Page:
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ASX 200 Weekly Wrap: Reality (and GameStop) finally hits ASX

Here on our ASX 200 Foolish Weekly Wrap, we look at the things that moved the S&P/ASX 200 Index and the broader share market last week!
The post ASX 200 Weekly Wrap: Reality (and GameStop) finally hits ASX appeared first on The Motley Fool Australia. –

asx shares represented by investor throwing hands up towards icons of buy and sell

The S&P/ASX 200 Index (ASX: XJO) has just endured its worst week since October last year, in a drama-filled week for the ages. Despite this, the index ended up giving investors its fourth month of positive momentum in a row. 

As per usual, it was ASX banks and resources shares that were behind the week’s poor performance. Lower iron ore prices and a ‘risk-off’ turn in investor sentiment contributed to last week’s falls.

But all of this was overshadowed by one of the strangest and most-FOMO inducing events the markets have seen in living memory. It all revolved around a formerly-little known United States company called GameStop Corp (NYSE: GME). We covered some of the complicated machinations that took place around this company here, but following is what happened in a nutshell (and why everyone was talking GameStop last week).

GameStop stops the market in its tracks

Basically, GameStop was perceived as a sunset, dying company due to its ‘old-world’ business model of selling gaming consoles and games through physical stores (a market that is fast moving online). GameStop owns a large network of retail gaming stores around the world (including the EB Games chain in Australia).

As a result of this perception, GameStop has long been at the top of the list of ‘most-shorted stocks’ over in the US, as a large number of institutional fund managers and hedge funds held GameStop stock in short positions. That essentially means these investors were all betting that GameStop stock would trend lower over time as its business model dries up.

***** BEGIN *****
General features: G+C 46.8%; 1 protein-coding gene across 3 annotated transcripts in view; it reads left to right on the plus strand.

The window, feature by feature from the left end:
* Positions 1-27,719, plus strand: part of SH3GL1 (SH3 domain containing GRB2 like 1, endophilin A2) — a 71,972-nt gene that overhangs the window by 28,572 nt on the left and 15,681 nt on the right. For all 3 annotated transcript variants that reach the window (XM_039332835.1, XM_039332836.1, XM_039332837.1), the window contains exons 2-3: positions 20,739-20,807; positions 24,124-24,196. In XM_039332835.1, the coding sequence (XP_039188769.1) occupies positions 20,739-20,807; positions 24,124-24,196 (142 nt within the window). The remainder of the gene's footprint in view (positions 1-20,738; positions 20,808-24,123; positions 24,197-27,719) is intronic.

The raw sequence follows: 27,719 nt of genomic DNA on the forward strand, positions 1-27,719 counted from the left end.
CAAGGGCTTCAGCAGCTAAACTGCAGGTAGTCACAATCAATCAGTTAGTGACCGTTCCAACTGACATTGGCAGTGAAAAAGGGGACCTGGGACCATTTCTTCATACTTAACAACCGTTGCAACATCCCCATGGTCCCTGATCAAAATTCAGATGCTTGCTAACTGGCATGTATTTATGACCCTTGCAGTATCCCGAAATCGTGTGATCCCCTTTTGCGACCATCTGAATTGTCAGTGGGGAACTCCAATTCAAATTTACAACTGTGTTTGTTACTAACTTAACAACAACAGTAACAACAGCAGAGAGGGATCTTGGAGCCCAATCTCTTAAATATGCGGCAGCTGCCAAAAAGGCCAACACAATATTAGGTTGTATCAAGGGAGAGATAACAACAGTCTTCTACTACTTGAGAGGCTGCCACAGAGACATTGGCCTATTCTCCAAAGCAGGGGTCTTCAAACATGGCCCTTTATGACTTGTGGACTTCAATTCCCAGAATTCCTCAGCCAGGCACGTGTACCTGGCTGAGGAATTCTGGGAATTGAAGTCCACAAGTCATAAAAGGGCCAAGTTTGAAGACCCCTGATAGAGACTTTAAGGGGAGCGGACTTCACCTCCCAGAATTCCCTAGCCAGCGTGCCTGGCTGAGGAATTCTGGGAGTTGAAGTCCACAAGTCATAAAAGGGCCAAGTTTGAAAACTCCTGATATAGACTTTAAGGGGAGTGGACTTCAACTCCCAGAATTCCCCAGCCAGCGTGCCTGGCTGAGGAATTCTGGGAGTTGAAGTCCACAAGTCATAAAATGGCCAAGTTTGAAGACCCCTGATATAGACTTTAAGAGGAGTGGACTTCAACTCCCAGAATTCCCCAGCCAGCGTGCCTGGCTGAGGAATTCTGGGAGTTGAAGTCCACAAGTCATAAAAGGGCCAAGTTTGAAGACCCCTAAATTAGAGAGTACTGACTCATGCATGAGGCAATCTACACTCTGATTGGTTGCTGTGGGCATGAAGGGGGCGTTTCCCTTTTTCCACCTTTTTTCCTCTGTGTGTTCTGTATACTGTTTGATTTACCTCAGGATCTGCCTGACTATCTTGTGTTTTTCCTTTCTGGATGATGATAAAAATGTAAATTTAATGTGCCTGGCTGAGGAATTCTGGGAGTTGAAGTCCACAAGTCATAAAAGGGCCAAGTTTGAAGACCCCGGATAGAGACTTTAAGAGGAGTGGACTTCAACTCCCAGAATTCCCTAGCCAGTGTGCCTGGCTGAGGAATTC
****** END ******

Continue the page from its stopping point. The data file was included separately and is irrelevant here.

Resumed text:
That’s where this whole palaver started. The thing was, a large number of investors on the Reddit community known as ‘WallStreetBets’ noticed this situation in which a relatively small company had many large, well-funded short bets against it. These investors decided if they banded together to try and push up the GameStop share price, it would result in something called a ‘short-squeeze’.

This occurs when the shorter has to exit their short position due to the rising stock price of the company in question. When a number of large short positions have to cover their losses at the same time, it can result in a massive market distortion where there are more buyers than sellers in the market.

And that’s exactly what happened. This ‘short-squeeze’ resulted in GameStop shares exploding over just a few days. At the start of last week, GameStop shares were trading as low as US$68. On Thursday morning (US time), the GameStop share price was as high as US$483. A ~640% return? Enough said. That’s why the markets were abuzz with this news. It’s not often a bunch of retail, ‘amateur’ investors can exploit large fund managers like this.